Navigation Links
Mount Sinai researchers identify protein that keeps blood stem cells healthy as they age
Date:6/9/2014

(New York June 9, 2014) -- A protein may be the key to maintaining the health of aging blood stem cells, according to work by researchers at the Icahn School of Medicine at Mount Sinai recently published online in Stem Cell Reports. Human adults keep stem cell pools on hand in key tissues, including the blood. These stem cells can become replacement cells for those lost to wear and tear. But as the blood stem cells age, their ability to regenerate blood declines, potentially contributing to anemia and the risk of cancers like acute myeloid leukemia and immune deficiency. Whether this age-related decline in stem cell health is at the root of overall aging is unclear.

The new Mount Sinai study reveals how loss of a protein called Sirtuin1 (SIRT1) affects the ability of blood stem cells to regenerate normally, at least in mouse models of human disease. This study has shown that young blood stem cells that lack SIRT1 behave like old ones. With use of advanced mouse models, she and her team found that blood stem cells without adequate SIRT1 resembled aged and defective stem cells, which are thought to be linked to development of malignancies.

"Our data shows that SIRT1 is a protein that is required to maintain the health of blood stem cells and supports the possibility that reduced function of this protein with age may compromise healthy aging," says Saghi Ghaffari, MD, PhD, Associate Professor of Developmental and Regenerative Biology at Mount Sinai's Black Family Stem Cell Institute, Icahn School of Medicine. "Further studies in the laboratory could improve are understanding between aging stem cells and disease."

Next for the team, which includes Pauline Rimmel, PhD, is to investigate whether or not increasing SIRT1 levels in blood stem cells protects them from unhealthy aging or rejuvenates old blood stem cells. The investigators also plan to look at whether SIRT1 therapy could treat diseases already linked to aging, faulty blood stem cells.

They also believe that SIRT1 might be important to maintaining the health of other types of stem cells in the body, which may be linked to overall aging.

The notion that SIRT1 is a powerful regulator of aging has been highly debated, but its connection to the health of blood stem cells "is now clear," says Dr. Ghaffari. "Identifying regulators of stem cell aging is of major significance for public health because of their potential power to promote healthy aging and provide targets to combat diseases of aging," Dr. Ghaffari says.


'/>"/>

Contact: Lucia Lee
NewsMedia@mssm.edu
212-241-9200
The Mount Sinai Hospital / Mount Sinai School of Medicine
Source:Eurekalert

Related medicine news :

1. David H. Koch donates $10 million to Mount Sinais Jaffe Food Allergy Institute
2. Great recession reflux amounts to more hunger among seniors
3. Mount Sinai presents treatment trends, vaccine research, prognosis data at ASCO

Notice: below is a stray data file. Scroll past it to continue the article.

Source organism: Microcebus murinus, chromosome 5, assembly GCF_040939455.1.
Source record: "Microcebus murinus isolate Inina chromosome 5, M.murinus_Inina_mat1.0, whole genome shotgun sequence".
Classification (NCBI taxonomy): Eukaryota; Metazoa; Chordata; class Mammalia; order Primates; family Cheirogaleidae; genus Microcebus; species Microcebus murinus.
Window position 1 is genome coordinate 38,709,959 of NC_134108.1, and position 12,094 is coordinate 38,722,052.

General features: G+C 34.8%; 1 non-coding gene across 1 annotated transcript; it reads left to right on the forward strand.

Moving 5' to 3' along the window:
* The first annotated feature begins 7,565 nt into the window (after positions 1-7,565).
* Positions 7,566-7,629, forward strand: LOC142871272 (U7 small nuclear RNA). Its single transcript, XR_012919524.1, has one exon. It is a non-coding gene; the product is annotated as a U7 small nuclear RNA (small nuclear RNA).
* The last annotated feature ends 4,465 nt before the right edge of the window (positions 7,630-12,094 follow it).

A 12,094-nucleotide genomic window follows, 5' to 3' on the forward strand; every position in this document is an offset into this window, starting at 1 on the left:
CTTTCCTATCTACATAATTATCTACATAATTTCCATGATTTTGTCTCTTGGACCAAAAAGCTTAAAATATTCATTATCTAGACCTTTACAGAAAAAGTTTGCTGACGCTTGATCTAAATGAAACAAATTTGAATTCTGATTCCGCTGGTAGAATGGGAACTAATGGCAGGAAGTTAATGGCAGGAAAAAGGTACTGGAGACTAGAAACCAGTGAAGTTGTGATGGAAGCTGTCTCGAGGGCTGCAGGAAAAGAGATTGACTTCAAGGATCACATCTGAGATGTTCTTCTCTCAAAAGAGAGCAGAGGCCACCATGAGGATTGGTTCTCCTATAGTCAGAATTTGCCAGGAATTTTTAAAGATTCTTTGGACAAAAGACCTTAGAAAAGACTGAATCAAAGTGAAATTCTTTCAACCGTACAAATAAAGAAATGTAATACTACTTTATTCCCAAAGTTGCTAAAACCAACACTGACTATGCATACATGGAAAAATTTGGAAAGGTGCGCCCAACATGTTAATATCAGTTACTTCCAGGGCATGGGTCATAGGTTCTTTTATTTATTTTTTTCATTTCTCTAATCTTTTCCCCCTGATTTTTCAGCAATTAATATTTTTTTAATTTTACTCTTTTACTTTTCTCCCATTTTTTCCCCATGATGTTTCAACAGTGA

4. Mount Sinai researchers develop a multi-target approach to treating tumors
5. Mount Sinai is first in New York state to perform new Alzheimers imaging test in clinical setting
6. Limited amounts of alcohol during pregnancy do not harm children
7. Mount Sinai researcher finds timing of ADHD medication affect academic progress
8. Americans Already Consuming the Right Amount of Salt
9. Mount Sinai finds common factors in autism spectrum disorders, schizophrenia, and bipolar disorder
10. Be Present Welcomes Wanderlust Festival to Copper Mountain, Colorado
11. Is acetazolamide effective and safe for preventing acute mountain sickness?
Post Your Comments:
*Name:
*Comment:
*Email:
(Date:2/11/2016)... CA (PRWEB) , ... February 11, 2016 , ... ... was held in San Diego, CA, on February 6th & 7th, 2016 according to ... for those who were not invited to the NFL’s combine in Indianapolis,” says Husted. ...
(Date:2/11/2016)... Ore. (PRWEB) , ... February 11, 2016 , ... ... Medicaid coverage results in significantly higher rates of several common cancer screenings, especially ... resulting in better outcomes and survival rates. , The study,“What Does Medicaid ...
(Date:2/10/2016)... (PRWEB) , ... February 10, 2016 , ... ... (WMIS), known as the World Molecular Imaging Congress (WMIC), will be held in ... the 2016 meeting is “Imaging Biology…Improving Therapy.” The congress will highlight and emphasize ...
(Date:2/10/2016)... ... 10, 2016 , ... LaserShip, a regional parcel carrier that services the eastern ... Michigan last Friday in order to aid in the Flint water crisis. In 2014, ... facility located in Clio, only 15 miles away from Flint. , “We have deep ...
(Date:2/10/2016)... ... February 10, 2016 , ... ... its revolutionary new 2.0 version at the International Roofing Expo in Orlando, Florida ... of the world's most advanced weather technology in the hands of consumers, roofing ...
Breaking Medicine News(10 mins):
(Date:2/10/2016)... OR AKIVA, Israel , February 10, ... Ltd., a leader in the field of cartilage repair, ... on February 5, 2016. The $15 million investment was ... leading Chinese pharmaceutical manufacturer, and was joined by existing ... Financial Holdings and both the Technion Research & Development ...
(Date:2/10/2016)... New York , February 10, 2016 ... Growth, Trends and Forecast 2015 - 2023 ", reveals that ... rather slow growth from 2015 to 2023 owing to patent ... a meager CAGR of 1.30% during the forecast period, the ... to US$38.9 bn in 2023. --> Antibacterial Drugs ...
(Date:2/10/2016)... 2016  Silicon Biosystems Menarini Inc., a developer ... uncover the biological complexities of disease at the ... of innovative technologies for genomics research, today announced ... enabling translational researchers to obtain high-quality sequencing results ... and normal cells in an optimized and seamless ...
Breaking Medicine Technology: